Baldwin Apple Harvest

“Live in each season as it passes; breathe the air, drink the drink, taste the fruit, and resign yourself to the influence of the earth.” ― Thoreau

Although we’ll make any excuse to hop in the 1933 Ford pickup, we’re loading it up with our last autumn bounty of baldwin apples.

What the Concord is among grapes, what the Bartlett has been among pears, the Baldwin is among apples. The Baldwin apple was once the most praised fruit in New England, but after a harsh winter in 1934, Baldwin apple trees sadly perished.

This of course would not discourage us from finding them for our brandy.

Luckily, our friends at Applehurst Farm Vegetables have one of the oldest surviving Baldwin orchards in the area. We arrived at the farm, eager with empty baskets. They lead us down a beautiful pasture which lead to what we considered to be the Baldwin apple jackpot. We set giant blue tarps down on the grass to minimize bruising, and to keep the fresh apples separate from spoiled ones that have already fallen. The old trees were heavy with fruit so a few good shakes sent apples raining down on the tarps.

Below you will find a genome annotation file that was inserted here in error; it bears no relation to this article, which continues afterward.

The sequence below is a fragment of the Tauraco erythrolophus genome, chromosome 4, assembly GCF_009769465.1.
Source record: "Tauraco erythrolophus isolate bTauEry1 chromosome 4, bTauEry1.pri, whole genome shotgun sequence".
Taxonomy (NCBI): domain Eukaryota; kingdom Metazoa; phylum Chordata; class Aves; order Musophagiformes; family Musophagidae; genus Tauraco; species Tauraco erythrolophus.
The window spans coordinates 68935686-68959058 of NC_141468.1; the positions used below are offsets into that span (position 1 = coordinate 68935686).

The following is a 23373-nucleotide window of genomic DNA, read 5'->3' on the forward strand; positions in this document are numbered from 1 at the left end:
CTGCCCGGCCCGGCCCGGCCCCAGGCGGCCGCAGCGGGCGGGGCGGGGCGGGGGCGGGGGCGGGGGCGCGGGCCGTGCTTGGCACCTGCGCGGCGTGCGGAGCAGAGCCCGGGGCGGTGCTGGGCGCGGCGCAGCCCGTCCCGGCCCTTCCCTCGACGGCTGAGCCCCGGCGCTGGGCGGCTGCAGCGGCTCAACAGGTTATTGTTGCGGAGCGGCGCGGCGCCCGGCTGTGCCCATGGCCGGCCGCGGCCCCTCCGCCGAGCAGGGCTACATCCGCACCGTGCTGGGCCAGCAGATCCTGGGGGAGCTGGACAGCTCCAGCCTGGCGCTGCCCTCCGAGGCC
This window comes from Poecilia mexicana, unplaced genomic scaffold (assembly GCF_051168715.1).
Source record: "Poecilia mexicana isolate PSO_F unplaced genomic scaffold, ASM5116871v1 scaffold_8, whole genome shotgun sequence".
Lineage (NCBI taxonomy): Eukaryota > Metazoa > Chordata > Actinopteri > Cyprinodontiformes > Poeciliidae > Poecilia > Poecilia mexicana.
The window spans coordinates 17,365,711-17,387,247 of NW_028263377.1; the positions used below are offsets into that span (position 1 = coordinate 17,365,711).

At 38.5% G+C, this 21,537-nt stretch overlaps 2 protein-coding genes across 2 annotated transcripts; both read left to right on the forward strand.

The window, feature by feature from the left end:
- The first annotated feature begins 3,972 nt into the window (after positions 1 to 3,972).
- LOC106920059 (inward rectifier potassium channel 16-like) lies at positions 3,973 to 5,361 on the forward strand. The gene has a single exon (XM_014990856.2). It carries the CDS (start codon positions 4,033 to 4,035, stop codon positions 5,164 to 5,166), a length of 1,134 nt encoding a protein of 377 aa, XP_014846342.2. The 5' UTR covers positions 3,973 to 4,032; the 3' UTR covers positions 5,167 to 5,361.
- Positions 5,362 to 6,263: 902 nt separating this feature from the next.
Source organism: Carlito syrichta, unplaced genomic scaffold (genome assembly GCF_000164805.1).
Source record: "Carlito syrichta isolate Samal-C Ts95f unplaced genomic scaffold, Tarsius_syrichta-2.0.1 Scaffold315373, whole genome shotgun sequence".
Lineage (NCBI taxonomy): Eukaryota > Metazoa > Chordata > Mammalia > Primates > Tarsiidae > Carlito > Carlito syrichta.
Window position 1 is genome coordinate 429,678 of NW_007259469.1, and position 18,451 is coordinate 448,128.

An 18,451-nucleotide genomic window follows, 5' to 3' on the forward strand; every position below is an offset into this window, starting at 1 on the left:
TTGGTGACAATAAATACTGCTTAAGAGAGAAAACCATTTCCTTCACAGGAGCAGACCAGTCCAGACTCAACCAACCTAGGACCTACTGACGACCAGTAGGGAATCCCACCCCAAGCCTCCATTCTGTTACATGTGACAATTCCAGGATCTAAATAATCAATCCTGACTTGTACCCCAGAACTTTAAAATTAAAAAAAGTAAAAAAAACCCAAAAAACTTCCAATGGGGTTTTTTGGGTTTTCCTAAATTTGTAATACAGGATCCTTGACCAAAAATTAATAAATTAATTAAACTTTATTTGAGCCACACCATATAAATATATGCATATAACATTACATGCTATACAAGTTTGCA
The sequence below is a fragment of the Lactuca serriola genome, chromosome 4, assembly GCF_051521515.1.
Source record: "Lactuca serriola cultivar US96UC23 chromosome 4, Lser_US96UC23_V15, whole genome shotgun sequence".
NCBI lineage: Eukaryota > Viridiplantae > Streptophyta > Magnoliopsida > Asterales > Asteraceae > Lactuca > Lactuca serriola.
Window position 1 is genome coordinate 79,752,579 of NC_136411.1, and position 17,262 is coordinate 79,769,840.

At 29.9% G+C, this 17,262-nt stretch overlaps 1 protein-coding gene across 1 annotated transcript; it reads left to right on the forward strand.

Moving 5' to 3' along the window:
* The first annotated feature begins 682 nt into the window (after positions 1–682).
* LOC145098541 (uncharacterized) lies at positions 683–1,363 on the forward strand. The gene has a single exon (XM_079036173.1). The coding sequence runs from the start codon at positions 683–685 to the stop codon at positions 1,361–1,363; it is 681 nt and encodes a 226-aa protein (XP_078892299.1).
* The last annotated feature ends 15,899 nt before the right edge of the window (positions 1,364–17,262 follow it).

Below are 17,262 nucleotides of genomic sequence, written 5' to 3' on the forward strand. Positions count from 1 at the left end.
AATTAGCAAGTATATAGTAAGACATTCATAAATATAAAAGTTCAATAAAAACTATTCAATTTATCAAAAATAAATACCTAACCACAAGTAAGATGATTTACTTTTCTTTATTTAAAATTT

After a few hours, and of course some heavy taste testing, we managed to harvest nine bushels.  These coveted Baldwin apples will be making their way to the cider house to be pressed, and then turned into the next Tamworth Distilling apple spirit.